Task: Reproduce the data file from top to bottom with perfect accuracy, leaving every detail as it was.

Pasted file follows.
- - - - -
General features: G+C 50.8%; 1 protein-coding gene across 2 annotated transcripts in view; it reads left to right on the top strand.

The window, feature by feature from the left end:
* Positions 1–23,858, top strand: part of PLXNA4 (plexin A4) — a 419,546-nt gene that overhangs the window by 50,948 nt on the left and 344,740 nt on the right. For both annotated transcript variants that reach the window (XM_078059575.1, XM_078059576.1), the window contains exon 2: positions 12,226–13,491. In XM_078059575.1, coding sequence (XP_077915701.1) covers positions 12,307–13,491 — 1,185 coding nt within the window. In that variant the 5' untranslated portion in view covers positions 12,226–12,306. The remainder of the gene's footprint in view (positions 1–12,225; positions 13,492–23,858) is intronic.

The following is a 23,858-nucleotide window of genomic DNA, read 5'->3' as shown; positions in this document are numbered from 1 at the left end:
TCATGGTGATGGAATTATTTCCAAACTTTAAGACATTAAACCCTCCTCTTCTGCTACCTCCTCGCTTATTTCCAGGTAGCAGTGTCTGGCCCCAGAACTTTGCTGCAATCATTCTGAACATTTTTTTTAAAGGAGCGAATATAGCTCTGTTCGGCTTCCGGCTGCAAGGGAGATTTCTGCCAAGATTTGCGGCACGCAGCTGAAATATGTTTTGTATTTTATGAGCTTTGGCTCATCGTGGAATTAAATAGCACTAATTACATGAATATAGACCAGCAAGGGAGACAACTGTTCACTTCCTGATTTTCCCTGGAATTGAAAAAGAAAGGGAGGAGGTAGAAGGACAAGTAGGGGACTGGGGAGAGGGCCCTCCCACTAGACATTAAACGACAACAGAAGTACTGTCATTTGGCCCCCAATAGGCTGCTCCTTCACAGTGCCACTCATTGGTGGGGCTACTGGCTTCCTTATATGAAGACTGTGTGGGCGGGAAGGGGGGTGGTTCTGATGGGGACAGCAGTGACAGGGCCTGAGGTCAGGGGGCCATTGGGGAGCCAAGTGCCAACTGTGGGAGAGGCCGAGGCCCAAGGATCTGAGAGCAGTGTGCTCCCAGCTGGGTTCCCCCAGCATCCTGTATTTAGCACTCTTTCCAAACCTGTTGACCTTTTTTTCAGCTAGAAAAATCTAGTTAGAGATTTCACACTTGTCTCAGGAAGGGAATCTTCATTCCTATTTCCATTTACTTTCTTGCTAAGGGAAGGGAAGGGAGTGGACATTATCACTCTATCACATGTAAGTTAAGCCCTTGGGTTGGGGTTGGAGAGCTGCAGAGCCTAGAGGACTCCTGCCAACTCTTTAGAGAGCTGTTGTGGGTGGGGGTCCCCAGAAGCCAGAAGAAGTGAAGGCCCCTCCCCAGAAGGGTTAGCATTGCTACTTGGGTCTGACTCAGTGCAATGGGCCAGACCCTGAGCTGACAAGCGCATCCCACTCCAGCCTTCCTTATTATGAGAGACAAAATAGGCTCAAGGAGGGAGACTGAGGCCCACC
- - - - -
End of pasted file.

General features: G+C 50.8%; 1 protein-coding gene across 2 annotated transcripts in view; it reads left to right on the top strand.

The window, feature by feature from the left end:
* Positions 1–23,858, top strand: part of PLXNA4 (plexin A4) — a 419,546-nt gene that overhangs the window by 50,948 nt on the left and 344,740 nt on the right. For both annotated transcript variants that reach the window (XM_078059575.1, XM_078059576.1), the window contains exon 2: positions 12,226–13,491. In XM_078059575.1, coding sequence (XP_077915701.1) covers positions 12,307–13,491 — 1,185 coding nt within the window. In that variant the 5' untranslated portion in view covers positions 12,226–12,306. The remainder of the gene's footprint in view (positions 1–12,225; positions 13,492–23,858) is intronic.

The following is a 23,858-nucleotide window of genomic DNA, read 5'->3' as shown; positions in this document are numbered from 1 at the left end:
TCATGGTGATGGAATTATTTCCAAACTTTAAGACATTAAACCCTCCTCTTCTGCTACCTCCTCGCTTATTTCCAGGTAGCAGTGTCTGGCCCCAGAACTTTGCTGCAATCATTCTGAACATTTTTTTTAAAGGAGCGAATATAGCTCTGTTCGGCTTCCGGCTGCAAGGGAGATTTCTGCCAAGATTTGCGGCACGCAGCTGAAATATGTTTTGTATTTTATGAGCTTTGGCTCATCGTGGAATTAAATAGCACTAATTACATGAATATAGACCAGCAAGGGAGACAACTGTTCACTTCCTGATTTTCCCTGGAATTGAAAAAGAAAGGGAGGAGGTAGAAGGACAAGTAGGGGACTGGGGAGAGGGCCCTCCCACTAGACATTAAACGACAACAGAAGTACTGTCATTTGGCCCCCAATAGGCTGCTCCTTCACAGTGCCACTCATTGGTGGGGCTACTGGCTTCCTTATATGAAGACTGTGTGGGCGGGAAGGGGGGTGGTTCTGATGGGGACAGCAGTGACAGGGCCTGAGGTCAGGGGGCCATTGGGGAGCCAAGTGCCAACTGTGGGAGAGGCCGAGGCCCAAGGATCTGAGAGCAGTGTGCTCCCAGCTGGGTTCCCCCAGCATCCTGTATTTAGCACTCTTTCCAAACCTGTTGACCTTTTTTTCAGCTAGAAAAATCTAGTTAGAGATTTCACACTTGTCTCAGGAAGGGAATCTTCATTCCTATTTCCATTTACTTTCTTGCTAAGGGAAGGGAAGGGAGTGGACATTATCACTCTATCACATGTAAGTTAAGCCCTTGGGTTGGGGTTGGAGAGCTGCAGAGCCTAGAGGACTCCTGCCAACTCTTTAGAGAGCTGTTGTGGGTGGGGGTCCCCAGAAGCCAGAAGAAGTGAAGGCCCCTCCCCAGAAGGGTTAGCATTGCTACTTGGGTCTGACTCAGTGCAATGGGCCAGACCCTGAGCTGACAAGCGCATCCCACTCCAGCCTTCCTTATTATGAGAGACAAAATAGGCTCAAGGAGGGAGACTGAGGCCCACC